The study protocol was approved by the Research and Publications Committee of Muhimbili University College of Health Sciences, the Ethical Committee of the National AIDS Control Program of the Tanzanian Ministry of Health, and the Institutional Review Board of the Harvard School of Public Health.
A total of 1024 women were followed for an average of 31.3 months each. Information on HIV disease stage at the time of conception was available for 287 of the 309 pregnancies that were reported during the period of follow-up. Forty-two pregnancies occurred among women at clinical stage I, 148 occurred while women were in stage II, 95 occurred while women were in stage III, and 2 pregnancies occurred while women were in stage IV of the disease. Because of the small number of events in stage IV, we considered person-time spent in stages III and IV together in a single category in further analyses.
Table 1 displays the distribution of the women in the study according to their most recent clinical stage of disease and other health-related and sociodemographic characteristics. Women with advanced disease were older (P < 0.001), had more live births before the start of the study (P < 0.001), were more likely to experience a fetal loss or child death from the index pregnancy (P < 0.001), and were more likely to have revealed their HIV serostatus to a friend or relative during follow-up (P < 0.001). Disease progression was not associated with the educational level of the woman or her partner, her level of financial independence, or her marital status.
Figure 1 displays the Kaplan-Meier estimates of the time to pregnancy by the woman's clinical stage of disease. Women at clinical stage II experienced a longer time to pregnancy compared with women at stage I (P = 0.0009), and women at stages III and IV experienced the greatest delays in time to pregnancy compared with women at stage II (P < 0.0001) or stage I (P < 0.0001).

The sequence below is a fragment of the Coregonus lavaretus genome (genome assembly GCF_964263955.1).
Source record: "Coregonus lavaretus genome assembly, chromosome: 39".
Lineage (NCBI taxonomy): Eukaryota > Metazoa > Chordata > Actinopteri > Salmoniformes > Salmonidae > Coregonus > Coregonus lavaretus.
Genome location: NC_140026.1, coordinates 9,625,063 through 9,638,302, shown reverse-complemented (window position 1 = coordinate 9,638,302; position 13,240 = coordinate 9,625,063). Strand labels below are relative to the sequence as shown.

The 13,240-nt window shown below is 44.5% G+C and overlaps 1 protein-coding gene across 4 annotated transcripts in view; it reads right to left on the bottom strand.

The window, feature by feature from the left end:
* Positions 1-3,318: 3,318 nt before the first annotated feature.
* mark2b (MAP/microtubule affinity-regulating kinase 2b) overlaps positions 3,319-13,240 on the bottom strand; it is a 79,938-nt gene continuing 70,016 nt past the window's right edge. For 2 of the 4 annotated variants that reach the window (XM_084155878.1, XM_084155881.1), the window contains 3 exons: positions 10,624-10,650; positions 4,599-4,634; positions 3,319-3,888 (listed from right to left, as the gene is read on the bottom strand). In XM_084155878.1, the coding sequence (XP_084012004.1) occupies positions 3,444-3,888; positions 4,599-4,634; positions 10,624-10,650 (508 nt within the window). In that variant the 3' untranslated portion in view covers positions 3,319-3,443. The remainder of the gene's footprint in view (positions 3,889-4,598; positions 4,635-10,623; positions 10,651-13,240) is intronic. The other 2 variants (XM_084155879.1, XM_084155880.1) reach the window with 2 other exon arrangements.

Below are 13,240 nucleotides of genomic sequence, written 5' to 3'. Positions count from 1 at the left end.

In univariate analyses, the pregnancy hazard ratio comparing women at clinical stage II with women at stage I was 0.53 (95% confidence interval [CI]: 0.37, 0.75; Table 2), and the hazard ratio for women at clinical stage III or IV was 0.19 (95% CI: 0.13, 0.28). In multivariate analyses controlling for independent predictors of fertility, including age, education, partner's level of education, source of income, number of prior live births, marital status, outcome of the index pregnancy, whether the woman had revealed her HIV status to others, and the randomization arm, the association between clinical stage of disease and fertility remained strong. Women at stage II of the disease experienced a relative pregnancy rate of 0.56 (95% CI: 0.39, 0.82) compared with women at clinical stage I, and women at stages III and IV experienced a relative pregnancy rate of 0.24 (95% CI: 0.16, 0.36) compared with women at clinical stage I.
The association between disease stage and pregnancy incidence varied between women who had lost the child from the index pregnancy and those who had not. Among women with a surviving child from the index pregnancy, the risk of another pregnancy declined to 0.61 (95% CI: 0.34, 1.08) at stage II and to 0.35 (95% CI: 0.20, 0.64) at stage III or IV compared with women at stage I (results not shown). Among women who had delivered a live child from the index pregnancy who subsequently died, the decline in pregnancy incidence with disease progression was more precipitous. The pregnancy risk ratio (RR) associated with clinical stage II was 0.26 (95% CI: 0.13, 0.50), and the RR at stage III or IV was 0.07 (95% CI: 0.03, 0.16) (P < 0.001, test for interaction). The association between disease stage and pregnancy risk did not vary by levels of the other covariates in the model and did not change over time after taking into account this interaction.
We considered other measures of disease progression aside from clinical stage and tested their association with pregnancy incidence in separate models. A CD4 cell count of 250 cells/mm3 or less was also significantly associated with a lower incidence of pregnancy in multivariate models, excluding clinical stage (RR = 0.54, 95% CI: 0.36, 0.81). Women whose body weight fell by more than 10% during follow-up experienced a relative pregnancy rate of 0.45 (95% CI: 0.22, 0.92), and women with MUAC measurements less than or equal to 23 cm were 29% less likely to get pregnant during follow-up than women with MUAC measurements of at least 26 cm (RR = 0.71, 95% CI: 0.51, 0.99). Oligomenorrheic and amenorrheic women experienced a relative pregnancy rate of 0.04 compared with women who did not experience these forms of menstrual dysfunction (95% CI: 0.01, 0.17).